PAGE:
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Re: Make a "general" Emacs configuration

From: Glauber Alex Dias Prado
Subject: Re: Make a "general" Emacs configuration
Date: Fri, 13 Aug 2010 15:39:18 -0300
User-agent: Gnus/5.13 (Gnus v5.13) Emacs/24.0.50 (gnu/linux)

Tim Visher <> writes:

> Glauber,
> On Thu, Aug 12, 2010 at 2:08 PM, Glauber Alex Dias Prado
> <> wrote:
>> Tim Visher <> writes:
>>> On Thu, Aug 12, 2010 at 9:57 AM, Andrea Crotti
>>> <> wrote:
>>>> Andrea Crotti <> writes:
>>>>> Well with git submodules is not a problem anyway, since it keeps track
>>>>> of the version so everyone cloning the repo will have the same version
>>>>> of submodules.
>>>> But I have another problem now, whenever I do something (even just
>>>> byte-compilation) inside a submodule I get this
>>>> --8<---------------cut here---------------start------------->8---
>>>> Submodule doxymacs contains untracked content
>>>> --8<---------------cut here---------------end--------------->8---
>>>> which is a bit annoying.
>>>> Then the changes are not automatically staged and you would have to
>>>> commit explicitly, but still that "dirty" flag is not nice.
>>>     $ cd path/to/submodule/root
>>>     $ cat > .gitignore
>>>     *.elc
>>>     C-d
>>> That should get rid of the untracked content in your submodule in the
>>> case of byte compilation.
>>>> Maybe is worth to mirror everything myself, so even if I want to modify
>>>> something I can also push the changes, and the maybe send the patch to
>>>> the original author.
>>> If you're planning on modifying anything about the project, then the
>>> accepted way to do this in git would be to set up your own fork of the
>>> project to enable you to share patches and to update your own copy of
>>> it.  Also, you'll need a commit at which to point your submodule and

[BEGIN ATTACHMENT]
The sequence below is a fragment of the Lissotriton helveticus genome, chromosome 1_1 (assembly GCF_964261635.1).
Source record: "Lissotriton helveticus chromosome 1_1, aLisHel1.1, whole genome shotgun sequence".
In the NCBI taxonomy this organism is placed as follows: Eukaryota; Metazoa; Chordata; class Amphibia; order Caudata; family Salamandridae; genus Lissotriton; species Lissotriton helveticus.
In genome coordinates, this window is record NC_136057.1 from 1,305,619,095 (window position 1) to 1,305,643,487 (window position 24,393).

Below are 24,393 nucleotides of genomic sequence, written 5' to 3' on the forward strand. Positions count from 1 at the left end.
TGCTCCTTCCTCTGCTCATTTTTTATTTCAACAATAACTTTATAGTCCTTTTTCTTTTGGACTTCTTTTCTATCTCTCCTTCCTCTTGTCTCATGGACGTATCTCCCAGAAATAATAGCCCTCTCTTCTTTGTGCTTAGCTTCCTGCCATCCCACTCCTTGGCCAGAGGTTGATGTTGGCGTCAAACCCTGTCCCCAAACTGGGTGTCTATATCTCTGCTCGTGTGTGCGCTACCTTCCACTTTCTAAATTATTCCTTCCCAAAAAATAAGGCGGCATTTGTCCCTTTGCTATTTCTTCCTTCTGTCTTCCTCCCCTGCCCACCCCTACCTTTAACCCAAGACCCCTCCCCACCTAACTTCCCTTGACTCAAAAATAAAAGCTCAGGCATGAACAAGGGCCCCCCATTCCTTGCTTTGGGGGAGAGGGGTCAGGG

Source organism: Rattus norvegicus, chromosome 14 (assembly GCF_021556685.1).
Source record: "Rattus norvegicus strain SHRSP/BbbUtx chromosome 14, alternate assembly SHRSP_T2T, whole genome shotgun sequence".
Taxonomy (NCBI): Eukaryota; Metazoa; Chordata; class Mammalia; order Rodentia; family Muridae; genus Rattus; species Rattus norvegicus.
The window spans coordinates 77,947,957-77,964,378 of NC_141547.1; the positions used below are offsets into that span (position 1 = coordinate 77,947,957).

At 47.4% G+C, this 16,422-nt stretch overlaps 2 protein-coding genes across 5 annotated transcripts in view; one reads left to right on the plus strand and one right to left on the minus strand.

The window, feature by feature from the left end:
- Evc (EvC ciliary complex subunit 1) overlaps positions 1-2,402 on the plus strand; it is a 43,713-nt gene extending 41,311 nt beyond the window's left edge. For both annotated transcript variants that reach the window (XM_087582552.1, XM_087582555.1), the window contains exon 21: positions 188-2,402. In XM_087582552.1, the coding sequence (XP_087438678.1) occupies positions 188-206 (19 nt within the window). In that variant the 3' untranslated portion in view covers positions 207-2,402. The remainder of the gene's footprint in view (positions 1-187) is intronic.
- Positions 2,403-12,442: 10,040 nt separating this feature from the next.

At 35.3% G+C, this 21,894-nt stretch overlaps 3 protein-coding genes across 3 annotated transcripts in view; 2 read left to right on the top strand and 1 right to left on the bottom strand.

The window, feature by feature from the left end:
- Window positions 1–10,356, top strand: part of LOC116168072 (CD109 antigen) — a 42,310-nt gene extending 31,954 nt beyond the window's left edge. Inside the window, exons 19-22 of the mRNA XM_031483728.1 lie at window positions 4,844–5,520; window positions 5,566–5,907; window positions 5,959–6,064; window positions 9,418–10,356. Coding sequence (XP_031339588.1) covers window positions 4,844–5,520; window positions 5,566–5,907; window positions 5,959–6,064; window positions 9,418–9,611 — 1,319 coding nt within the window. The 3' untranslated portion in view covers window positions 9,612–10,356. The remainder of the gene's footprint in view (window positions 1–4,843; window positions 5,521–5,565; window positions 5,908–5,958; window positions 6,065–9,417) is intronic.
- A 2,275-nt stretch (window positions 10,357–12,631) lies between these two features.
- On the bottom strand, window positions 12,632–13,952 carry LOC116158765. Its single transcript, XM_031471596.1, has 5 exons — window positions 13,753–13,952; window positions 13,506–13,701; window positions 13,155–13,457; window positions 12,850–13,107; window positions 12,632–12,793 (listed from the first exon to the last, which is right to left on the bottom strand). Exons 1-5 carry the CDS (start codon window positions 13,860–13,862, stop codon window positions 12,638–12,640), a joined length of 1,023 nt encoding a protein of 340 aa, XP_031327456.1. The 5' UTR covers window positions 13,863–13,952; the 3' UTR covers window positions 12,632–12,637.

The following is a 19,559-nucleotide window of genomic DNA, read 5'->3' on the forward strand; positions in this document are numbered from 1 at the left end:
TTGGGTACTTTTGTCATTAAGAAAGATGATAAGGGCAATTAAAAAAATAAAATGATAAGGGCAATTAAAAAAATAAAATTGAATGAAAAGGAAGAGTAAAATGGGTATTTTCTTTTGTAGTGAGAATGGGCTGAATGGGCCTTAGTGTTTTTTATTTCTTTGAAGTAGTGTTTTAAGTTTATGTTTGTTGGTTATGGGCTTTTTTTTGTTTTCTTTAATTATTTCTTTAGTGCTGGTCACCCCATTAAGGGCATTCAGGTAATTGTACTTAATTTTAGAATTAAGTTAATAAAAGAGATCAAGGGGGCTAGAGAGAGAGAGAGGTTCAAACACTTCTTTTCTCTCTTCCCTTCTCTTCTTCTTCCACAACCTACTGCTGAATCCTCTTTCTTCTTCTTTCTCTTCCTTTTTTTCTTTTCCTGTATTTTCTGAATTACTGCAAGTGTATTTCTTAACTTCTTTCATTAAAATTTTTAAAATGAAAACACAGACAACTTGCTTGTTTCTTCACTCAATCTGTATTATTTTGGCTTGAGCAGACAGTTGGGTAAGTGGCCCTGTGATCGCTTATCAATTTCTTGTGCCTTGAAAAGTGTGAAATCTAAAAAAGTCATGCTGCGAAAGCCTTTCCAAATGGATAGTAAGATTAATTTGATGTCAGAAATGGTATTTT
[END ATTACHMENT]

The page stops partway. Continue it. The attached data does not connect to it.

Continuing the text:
>>> if you're going to change the submodule there's no guarantee that the
>>> original author will accept them so you'll need a central place to
>>> keep those commits.
>> Maybe im doing it wrong but i am branching my submodules to change
>> them. Would it be better to have a consumer submodule and a producer
>> separate repo in case i want to send a pull request? but then any change
>> i made will have to be accepted before i can consume it and the workflow 
>> will kind
>> of become anti-productive.
> I'm not sure if I quite follow you.

Its easy, i branch to change the submodules so when i update it i keep
the master clean. Most if not all my changes are minor things that are
specific to my setup, or patches sent by others that i found usefull and
upstream didnt merged it yet mostly cause its not mature. 

> 1. There's no 'wrong' way to do things with git, usually.
> 2. If you're changing your submodules rather than simply consuming
> upstream changes, then you almost certainly want your own public
> repository so that you can push those changes to a central location
> that you can both generate pull requests for as well as reference from
> any deploys of your configuration.

I see, this is more feasible in the case you think your hacks are worthily

> That workflow would look like
> a) Bare clone from the truth repo to a public location that you control.
> b) `git submodule add -- public-repo-location path/to/submodule`
> c) hack on the submodule
> d) if you've done something worthy of being published, push it to your
> public repo and send a pull request
> e) head out to the superproject where `git status` will report that
> your submodule is dirty. `git add path/to/submodule`, `git commit`
> f) hack on...
> Because your submodule is pointed at your public repo, any and
> everywhere you deploy you'll be able to reference that commit. If it
> happened to get adopted into the original project, great. It doesn't
> affect you.
> Now, all of that is quite a lot if you don't plan on hacking on the
> project.  If you're just a consumer (if only, perhaps, temporarily)
> then simply setting the submodule to point towards the truth repo
> should be enough and every once in a while you can interogate the
> truth repo to see if anything interesting has changed.  You can always
> update the submodule later to point to your own public repo instead if
> you start hacking on it.

this is very nice and flexible, thank you for taking the time to
explain, understanding the 'better' workflow is always nice.

> Hope that helps.


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